Woman Says Decision to Stay Home and Watch Soccer Kept Her From Being at Fla. Condo Collapse

Patricia Avilez said she was going to stay at her brother-in-law's condo on Wednesday night, but changed her mind

One Florida woman's decision to stay at home and watch soccer may have saved her life.

Patricia Avilez had plans to spend Wednesday night at her brother-in-law's condo, located in a 12-story complex in Surfside that collapsed early Thursday morning, killing at least one person and leaving more than 50 unaccounted for.

Avilez told the Associated Press that while she doesn't live in the building, she often stops by her brother-in-law's place when he's not there to check on things and pick up his mail.

That was Avilez's plan Wednesday night — but a soccer game on TV kept her home, and thus kept her away from the tragedy that befell the complex the next morning.

"Last night I was thinking, 'Let me go over there to sleep over [at] night," Avilez told the AP. "I was looking at the soccer game and I changed my mind and I stayed home."

She only learned of the collapse on the radio as she headed over around 5:30 a.m. on Thursday.

"I came here and it's gone," she told the AP. "Everything is [a] disaster."

Surfside condo collapse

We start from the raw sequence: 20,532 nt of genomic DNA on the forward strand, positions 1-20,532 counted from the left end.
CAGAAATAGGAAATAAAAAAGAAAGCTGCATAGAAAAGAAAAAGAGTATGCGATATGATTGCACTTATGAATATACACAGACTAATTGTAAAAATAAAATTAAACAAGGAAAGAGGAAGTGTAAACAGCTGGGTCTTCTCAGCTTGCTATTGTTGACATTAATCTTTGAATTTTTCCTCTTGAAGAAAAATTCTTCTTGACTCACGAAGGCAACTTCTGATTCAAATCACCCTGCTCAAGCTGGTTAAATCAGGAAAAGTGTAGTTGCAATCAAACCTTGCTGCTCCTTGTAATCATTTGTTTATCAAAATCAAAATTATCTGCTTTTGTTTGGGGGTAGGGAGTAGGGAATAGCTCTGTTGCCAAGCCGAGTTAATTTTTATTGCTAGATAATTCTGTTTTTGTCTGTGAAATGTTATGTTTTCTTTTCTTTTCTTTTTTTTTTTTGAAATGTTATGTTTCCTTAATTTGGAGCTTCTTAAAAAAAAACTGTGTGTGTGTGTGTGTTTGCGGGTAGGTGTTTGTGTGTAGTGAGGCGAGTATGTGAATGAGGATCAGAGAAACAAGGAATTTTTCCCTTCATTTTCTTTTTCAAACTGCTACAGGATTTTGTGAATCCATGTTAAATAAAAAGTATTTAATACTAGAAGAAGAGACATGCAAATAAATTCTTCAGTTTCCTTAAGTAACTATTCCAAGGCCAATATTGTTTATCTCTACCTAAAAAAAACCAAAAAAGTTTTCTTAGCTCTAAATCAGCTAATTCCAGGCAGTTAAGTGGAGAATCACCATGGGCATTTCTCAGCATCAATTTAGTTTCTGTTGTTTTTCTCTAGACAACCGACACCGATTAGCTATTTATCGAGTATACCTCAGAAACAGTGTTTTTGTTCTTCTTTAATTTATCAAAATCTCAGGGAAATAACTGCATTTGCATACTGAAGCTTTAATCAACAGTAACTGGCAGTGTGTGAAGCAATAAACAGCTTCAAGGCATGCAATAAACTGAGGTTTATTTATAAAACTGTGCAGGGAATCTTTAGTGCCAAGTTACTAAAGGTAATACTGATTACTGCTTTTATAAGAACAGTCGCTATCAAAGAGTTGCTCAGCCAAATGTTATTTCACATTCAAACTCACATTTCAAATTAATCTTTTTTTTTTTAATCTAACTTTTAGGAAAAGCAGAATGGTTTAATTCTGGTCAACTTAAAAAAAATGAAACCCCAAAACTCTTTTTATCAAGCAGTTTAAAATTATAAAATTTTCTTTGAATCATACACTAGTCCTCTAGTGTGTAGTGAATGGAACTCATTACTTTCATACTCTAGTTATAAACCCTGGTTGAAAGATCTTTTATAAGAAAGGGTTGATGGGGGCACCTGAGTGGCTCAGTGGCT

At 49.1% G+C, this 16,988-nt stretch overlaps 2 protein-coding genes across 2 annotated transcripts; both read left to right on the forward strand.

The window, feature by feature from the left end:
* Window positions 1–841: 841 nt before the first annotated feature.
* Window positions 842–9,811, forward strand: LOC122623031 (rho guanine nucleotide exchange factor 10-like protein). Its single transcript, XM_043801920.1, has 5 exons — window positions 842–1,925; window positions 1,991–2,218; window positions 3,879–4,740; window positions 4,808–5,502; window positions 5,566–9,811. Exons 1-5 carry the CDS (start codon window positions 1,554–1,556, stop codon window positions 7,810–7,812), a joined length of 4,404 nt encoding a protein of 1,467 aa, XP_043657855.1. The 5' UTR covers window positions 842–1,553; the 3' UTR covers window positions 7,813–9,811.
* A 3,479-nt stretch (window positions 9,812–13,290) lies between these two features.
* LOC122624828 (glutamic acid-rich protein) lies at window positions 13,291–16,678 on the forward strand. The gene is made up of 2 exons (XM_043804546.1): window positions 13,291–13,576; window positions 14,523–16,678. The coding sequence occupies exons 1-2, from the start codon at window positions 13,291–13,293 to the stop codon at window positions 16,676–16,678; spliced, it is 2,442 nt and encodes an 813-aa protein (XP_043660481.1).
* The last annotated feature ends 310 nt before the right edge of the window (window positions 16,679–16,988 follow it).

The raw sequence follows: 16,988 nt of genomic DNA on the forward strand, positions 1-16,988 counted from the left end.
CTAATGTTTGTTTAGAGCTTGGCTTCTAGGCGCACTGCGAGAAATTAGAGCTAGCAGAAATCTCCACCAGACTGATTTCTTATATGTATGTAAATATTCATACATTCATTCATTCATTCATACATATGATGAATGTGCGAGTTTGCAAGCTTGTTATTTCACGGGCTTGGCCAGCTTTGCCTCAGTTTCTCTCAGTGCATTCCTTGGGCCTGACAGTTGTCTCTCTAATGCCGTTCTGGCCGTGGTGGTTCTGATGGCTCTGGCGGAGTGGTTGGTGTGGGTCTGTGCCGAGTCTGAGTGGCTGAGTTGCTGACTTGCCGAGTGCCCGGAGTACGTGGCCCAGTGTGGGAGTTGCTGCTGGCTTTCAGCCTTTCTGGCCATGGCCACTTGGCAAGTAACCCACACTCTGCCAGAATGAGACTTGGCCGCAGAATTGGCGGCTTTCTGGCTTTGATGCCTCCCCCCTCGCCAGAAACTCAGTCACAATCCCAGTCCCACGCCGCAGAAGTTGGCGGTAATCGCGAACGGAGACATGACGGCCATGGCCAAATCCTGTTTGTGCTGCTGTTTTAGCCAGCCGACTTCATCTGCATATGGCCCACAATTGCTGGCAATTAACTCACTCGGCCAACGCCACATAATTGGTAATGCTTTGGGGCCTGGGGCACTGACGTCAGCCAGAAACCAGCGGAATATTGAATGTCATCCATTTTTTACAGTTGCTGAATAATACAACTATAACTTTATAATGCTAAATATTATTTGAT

The aftermath of the collapse of the condo building in Surfside, Florida. Miami-Dade Fire Rescue/Twitter
Surfside condo collapse
The aftermath of the collapse of the Surfside Condo. Miami-Dade Fire Rescue/Twitter

The condo has 136 units, and about 55 of them collapsed around 1:30 a.m., Ray Jadallah, assistant fire chief of operations for Miami-Dade Fire Rescue, said at a press conference.

Rescue teams were able to pull out 35 occupants trapped in the building, while an additional 10 people were assessed and treated, he said.

Of those 10, two people were hospitalized, and one later died of their injuries.

Fifty-one people are still unaccounted for, Sally Heyman, Miami-Dade County Commissioner, told the Washington Post.

"We have people who ran down stairwells who exited themselves and others who don't have records of transport," she said. "They are unaccounted for because they have not been heard from or have not called family or friends to say they are okay."

Surfside condo collapse
Miami-Dade Fire Rescue/Twitter

Rescue crews are continuing to dig through the rubble to search for people who survived the collapse, but are trapped.

"We still have hope to be able to identify additional survivors," Florida Gov. Ron DeSantis said at a press conference.

Among those rescued was a young child whom Nicholas Balboa spotted after running to the scene shortly after the collapse.

"I could hear somebody yelling in the debris," Balboa told WFOR. "What he was actually saying was, 'Can you see my hand, can you see my hand?' And I could see a little hand sticking up waving, moving his fingers trying to get our attention."

Balboa said rescuers were eventually able to reach and save the child.

"We were there, we were letting him know we were there. He said, 'Please don't leave me, please don't leave me.' We wouldn't leave him," said Balboa. "He looked fairly alright, like very lucky. He had a guardian angel for sure."

DeSantis said that engineers will investigate the cause of the collapse, but that answers might take time.

"You're not gonna have those answers immediately, but I know that they are going to be working diligently to do that," he said at the press conference.

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